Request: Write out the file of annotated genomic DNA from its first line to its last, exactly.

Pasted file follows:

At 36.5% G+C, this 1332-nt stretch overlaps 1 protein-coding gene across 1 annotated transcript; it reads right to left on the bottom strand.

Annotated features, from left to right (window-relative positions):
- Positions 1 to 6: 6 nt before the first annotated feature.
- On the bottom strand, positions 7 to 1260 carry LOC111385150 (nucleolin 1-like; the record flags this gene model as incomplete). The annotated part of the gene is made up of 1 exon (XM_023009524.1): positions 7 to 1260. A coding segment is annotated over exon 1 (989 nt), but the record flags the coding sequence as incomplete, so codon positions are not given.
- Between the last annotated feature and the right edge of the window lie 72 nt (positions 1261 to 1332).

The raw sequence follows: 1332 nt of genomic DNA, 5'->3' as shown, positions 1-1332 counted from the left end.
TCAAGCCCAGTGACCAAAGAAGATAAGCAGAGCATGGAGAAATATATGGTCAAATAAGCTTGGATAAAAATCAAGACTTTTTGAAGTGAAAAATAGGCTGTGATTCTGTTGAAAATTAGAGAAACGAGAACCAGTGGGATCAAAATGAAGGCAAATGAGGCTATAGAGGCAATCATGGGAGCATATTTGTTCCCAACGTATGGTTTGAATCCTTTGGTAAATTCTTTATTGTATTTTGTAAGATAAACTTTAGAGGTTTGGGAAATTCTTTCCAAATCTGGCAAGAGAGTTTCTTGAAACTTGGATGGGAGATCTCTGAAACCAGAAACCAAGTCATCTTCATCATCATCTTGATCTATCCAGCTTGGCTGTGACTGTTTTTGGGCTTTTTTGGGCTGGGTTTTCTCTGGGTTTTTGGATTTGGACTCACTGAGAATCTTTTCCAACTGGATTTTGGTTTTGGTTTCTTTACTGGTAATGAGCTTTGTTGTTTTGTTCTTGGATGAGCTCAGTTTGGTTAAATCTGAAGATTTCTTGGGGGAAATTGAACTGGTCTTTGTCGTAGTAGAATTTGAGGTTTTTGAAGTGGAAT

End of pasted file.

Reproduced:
At 36.5% G+C, this 1332-nt stretch overlaps 1 protein-coding gene across 1 annotated transcript; it reads right to left on the bottom strand.

Annotated features, from left to right (window-relative positions):
- Positions 1 to 6: 6 nt before the first annotated feature.
- On the bottom strand, positions 7 to 1260 carry LOC111385150 (nucleolin 1-like; the record flags this gene model as incomplete). The annotated part of the gene is made up of 1 exon (XM_023009524.1): positions 7 to 1260. A coding segment is annotated over exon 1 (989 nt), but the record flags the coding sequence as incomplete, so codon positions are not given.
- Between the last annotated feature and the right edge of the window lie 72 nt (positions 1261 to 1332).

The raw sequence follows: 1332 nt of genomic DNA, 5'->3' as shown, positions 1-1332 counted from the left end.
TCAAGCCCAGTGACCAAAGAAGATAAGCAGAGCATGGAGAAATATATGGTCAAATAAGCTTGGATAAAAATCAAGACTTTTTGAAGTGAAAAATAGGCTGTGATTCTGTTGAAAATTAGAGAAACGAGAACCAGTGGGATCAAAATGAAGGCAAATGAGGCTATAGAGGCAATCATGGGAGCATATTTGTTCCCAACGTATGGTTTGAATCCTTTGGTAAATTCTTTATTGTATTTTGTAAGATAAACTTTAGAGGTTTGGGAAATTCTTTCCAAATCTGGCAAGAGAGTTTCTTGAAACTTGGATGGGAGATCTCTGAAACCAGAAACCAAGTCATCTTCATCATCATCTTGATCTATCCAGCTTGGCTGTGACTGTTTTTGGGCTTTTTTGGGCTGGGTTTTCTCTGGGTTTTTGGATTTGGACTCACTGAGAATCTTTTCCAACTGGATTTTGGTTTTGGTTTCTTTACTGGTAATGAGCTTTGTTGTTTTGTTCTTGGATGAGCTCAGTTTGGTTAAATCTGAAGATTTCTTGGGGGAAATTGAACTGGTCTTTGTCGTAGTAGAATTTGAGGTTTTTGAAGTGGAAT